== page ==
The “sizzle” of personalized medicine – treatments and medications customized to our unique genetic makeup – is pretty powerful. There are a wave of new consumer genetic testing services – like Family Tree DNA, Ancestry, and MyHeritage. And the price of more sophisticated genetic testing is dropping (see Soon, It Will Cost Less To Sequence A Genome Than To Flush A Toilet — And That Will Change Medicine Forever). The global genetic testing market is expected to reach approximately $60 billion by 2020 (see Global Genetic Testing Market – Industry Analysis And Market Forecast 2014-2020), and some estimates have found that 6.3 million Americans (2%) have participated in some form of genetic testing (see Growth of Molecular Diagnostics and Genetic Testing in the USA, 2008-2011). Additionally, the whole concept got a big boost when the Obama Administration announced their $215 million “precision medicine” initiative earlier this year (see Personalized Medicine Gets A Push), a further development of the 13-year, 3.8 billion Human Genome Project initiative.
But for all this new science, how do we get beyond the seventeen-year science-to-service gap (see Science To Service: Implementing Evidence-Based Mental Health Services) and bring new treatment to consumers? A recent IBM Global Business Services executive report, The Evolving Promise Of Genomic Medicine, offered an interesting perspective. The authors envision a new “genomic health record” as a key to bringing new personalized treatment protocols to consumers. This genome-based electronic health record (EHR) would be a parallel to the current EHR platform – integrating relevant EHR data with a person’s genome data. It is likely that this will first be information from consumers’ specific genetic tests and ultimately will include consumers’ genome sequence.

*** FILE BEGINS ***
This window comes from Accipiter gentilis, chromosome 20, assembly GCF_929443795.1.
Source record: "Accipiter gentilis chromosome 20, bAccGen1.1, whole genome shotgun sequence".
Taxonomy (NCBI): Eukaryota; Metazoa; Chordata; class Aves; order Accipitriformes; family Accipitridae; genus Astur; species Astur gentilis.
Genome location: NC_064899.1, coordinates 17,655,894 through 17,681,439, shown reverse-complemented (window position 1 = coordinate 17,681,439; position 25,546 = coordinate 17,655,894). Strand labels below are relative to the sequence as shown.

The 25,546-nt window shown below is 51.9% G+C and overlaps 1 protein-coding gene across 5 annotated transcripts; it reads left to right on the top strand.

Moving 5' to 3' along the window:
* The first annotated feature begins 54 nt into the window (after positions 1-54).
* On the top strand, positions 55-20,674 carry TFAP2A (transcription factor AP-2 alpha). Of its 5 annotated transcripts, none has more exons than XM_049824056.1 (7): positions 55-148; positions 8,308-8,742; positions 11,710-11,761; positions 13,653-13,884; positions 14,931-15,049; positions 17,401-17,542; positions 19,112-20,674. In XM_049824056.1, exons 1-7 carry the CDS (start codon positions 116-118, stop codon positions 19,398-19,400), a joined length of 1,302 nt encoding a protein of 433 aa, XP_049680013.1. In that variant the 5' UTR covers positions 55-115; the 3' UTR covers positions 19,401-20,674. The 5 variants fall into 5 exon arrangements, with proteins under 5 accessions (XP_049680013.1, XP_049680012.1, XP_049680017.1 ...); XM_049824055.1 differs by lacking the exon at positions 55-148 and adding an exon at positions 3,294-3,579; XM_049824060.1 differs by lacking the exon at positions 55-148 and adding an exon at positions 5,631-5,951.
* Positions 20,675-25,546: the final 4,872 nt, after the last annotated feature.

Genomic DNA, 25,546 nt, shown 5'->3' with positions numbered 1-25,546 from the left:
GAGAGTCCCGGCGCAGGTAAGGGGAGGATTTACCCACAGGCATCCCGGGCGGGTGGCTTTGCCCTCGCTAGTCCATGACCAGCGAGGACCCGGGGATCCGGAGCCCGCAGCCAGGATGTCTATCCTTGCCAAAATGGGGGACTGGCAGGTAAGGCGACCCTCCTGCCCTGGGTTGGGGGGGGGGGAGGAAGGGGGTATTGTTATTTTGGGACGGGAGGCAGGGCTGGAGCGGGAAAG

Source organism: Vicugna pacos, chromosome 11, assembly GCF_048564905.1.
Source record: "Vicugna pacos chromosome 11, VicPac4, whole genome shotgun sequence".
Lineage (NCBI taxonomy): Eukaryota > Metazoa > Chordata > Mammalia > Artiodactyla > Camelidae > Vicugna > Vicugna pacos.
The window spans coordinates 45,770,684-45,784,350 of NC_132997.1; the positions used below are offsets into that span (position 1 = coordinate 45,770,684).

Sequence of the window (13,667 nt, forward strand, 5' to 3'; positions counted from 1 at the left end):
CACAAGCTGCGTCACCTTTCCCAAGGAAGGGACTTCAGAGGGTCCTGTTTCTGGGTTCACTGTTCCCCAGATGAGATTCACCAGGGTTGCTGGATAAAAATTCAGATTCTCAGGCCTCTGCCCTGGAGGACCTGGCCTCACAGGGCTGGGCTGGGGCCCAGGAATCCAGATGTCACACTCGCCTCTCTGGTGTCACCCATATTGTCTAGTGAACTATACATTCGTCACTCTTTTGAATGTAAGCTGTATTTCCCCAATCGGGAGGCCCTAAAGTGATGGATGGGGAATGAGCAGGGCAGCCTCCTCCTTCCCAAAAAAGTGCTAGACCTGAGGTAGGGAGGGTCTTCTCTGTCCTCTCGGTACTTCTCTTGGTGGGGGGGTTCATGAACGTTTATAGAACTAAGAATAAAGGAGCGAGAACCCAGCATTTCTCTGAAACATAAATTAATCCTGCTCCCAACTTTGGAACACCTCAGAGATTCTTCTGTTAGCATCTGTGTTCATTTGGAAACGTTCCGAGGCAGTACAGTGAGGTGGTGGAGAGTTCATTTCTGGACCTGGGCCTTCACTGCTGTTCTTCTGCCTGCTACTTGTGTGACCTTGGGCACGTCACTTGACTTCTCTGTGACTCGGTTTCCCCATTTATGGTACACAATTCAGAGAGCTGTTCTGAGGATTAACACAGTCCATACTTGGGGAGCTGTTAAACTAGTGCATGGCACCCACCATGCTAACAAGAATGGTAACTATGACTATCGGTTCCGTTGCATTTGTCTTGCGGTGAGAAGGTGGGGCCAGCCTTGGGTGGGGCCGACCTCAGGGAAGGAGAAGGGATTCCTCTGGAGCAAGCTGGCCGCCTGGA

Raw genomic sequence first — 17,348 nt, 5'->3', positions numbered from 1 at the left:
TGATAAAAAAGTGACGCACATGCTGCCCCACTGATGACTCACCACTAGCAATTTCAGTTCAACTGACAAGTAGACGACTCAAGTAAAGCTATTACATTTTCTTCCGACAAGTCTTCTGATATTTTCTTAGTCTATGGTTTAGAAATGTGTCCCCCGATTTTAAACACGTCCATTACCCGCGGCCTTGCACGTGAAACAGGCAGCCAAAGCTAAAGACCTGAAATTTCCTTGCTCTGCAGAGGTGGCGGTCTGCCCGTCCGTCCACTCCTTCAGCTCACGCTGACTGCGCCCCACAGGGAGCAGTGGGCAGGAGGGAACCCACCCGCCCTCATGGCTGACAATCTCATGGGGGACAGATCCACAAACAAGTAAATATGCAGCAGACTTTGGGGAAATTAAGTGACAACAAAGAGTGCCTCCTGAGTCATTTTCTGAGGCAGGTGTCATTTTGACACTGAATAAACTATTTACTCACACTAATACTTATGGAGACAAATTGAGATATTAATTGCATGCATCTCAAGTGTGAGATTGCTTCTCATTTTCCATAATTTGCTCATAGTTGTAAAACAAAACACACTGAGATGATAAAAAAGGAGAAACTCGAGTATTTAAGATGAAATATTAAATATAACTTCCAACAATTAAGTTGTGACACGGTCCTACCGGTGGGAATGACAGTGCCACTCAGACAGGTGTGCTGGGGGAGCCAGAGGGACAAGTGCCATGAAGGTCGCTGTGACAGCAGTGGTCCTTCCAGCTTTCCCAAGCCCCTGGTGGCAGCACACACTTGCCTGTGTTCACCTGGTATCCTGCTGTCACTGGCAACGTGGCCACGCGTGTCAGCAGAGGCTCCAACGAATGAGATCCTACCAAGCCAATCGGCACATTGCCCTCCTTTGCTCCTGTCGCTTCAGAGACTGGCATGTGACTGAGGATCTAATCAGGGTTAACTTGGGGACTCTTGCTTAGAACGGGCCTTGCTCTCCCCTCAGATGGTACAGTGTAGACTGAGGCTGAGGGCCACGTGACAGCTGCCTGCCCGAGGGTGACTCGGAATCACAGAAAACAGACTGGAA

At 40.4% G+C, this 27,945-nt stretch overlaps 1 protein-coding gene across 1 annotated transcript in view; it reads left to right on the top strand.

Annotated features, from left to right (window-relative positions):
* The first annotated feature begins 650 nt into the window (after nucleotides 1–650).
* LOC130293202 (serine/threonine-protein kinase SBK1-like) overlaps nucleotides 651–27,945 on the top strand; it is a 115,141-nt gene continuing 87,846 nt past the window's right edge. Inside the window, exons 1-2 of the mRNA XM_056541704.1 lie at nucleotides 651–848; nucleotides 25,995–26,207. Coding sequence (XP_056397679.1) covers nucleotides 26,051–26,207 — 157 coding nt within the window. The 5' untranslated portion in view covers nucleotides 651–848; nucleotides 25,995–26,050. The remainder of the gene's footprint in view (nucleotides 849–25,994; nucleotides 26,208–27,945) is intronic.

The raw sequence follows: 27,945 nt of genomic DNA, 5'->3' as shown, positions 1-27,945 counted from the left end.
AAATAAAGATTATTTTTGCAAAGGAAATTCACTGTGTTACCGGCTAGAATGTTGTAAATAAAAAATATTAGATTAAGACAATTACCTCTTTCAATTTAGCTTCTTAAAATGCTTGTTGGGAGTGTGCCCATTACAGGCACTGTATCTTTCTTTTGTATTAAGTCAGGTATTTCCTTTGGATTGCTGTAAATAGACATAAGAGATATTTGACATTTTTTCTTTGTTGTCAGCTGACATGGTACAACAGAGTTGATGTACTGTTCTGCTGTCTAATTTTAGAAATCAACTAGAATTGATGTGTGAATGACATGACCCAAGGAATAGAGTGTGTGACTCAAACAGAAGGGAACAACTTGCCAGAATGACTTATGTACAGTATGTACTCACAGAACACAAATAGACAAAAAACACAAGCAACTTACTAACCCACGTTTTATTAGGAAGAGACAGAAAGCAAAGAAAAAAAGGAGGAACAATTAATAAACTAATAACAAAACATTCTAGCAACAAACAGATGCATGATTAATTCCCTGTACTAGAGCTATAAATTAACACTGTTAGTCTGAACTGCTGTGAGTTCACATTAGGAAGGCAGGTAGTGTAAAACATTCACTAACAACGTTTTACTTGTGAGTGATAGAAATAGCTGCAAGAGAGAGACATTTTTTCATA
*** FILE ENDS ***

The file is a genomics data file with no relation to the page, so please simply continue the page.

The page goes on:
This can become a reality because of the increasing sophistication of EHR deployment within health care provider organizations, health care interoperability and data exchange, and advances in cognitive computing. But, the path to this personalized medicine future will not be without its bumps. The major impediments to widespread adoption are likely to be:
- Lagging adoption of full EHR functionality (see From EHR Function To Functional EHR and EHR ‘Square One’)
- Impediments to interoperability and health information exchange (see HIE – Essential For Integrated Care Coordination & Population Health Management and Interoperable Electronic Data Exchange Is Non-Existent Among Long-Term Care Provider Organizations)
- Cultural and competency impediments to the use of metrics and health data in clinical and administrative management (see Stop Integrating Data & Start Liberating Data and Creating A Culture Where Metrics-Based Management Can Succeed)
- Lack of clinical decision support tool adoption (see Taking Decision Support From Concept To Practice and No Decision Support Tools? You’re Not Alone)
These are impediments that can and will likely change – the question is, at what pace? For more on the future of EHRs in clinical decision support, don’t miss these sessions at The 2015 OPEN MINDS Strategy & Innovation Institute: Becoming The Urgent Care For Behavioral Health: Leveraging Your EHR To Empower A New Service Delivery Model, with Jason Cagle, HIT Manager and Chris Thompson, Senior Clinical Operations Director, Monarch; and Amazon-ification of the EHR, with Gerry Miller, Chief Technology Officer, Cloudticity, and David Lischner, M.D., Chief Executive Officer, Valant Medical Solutions.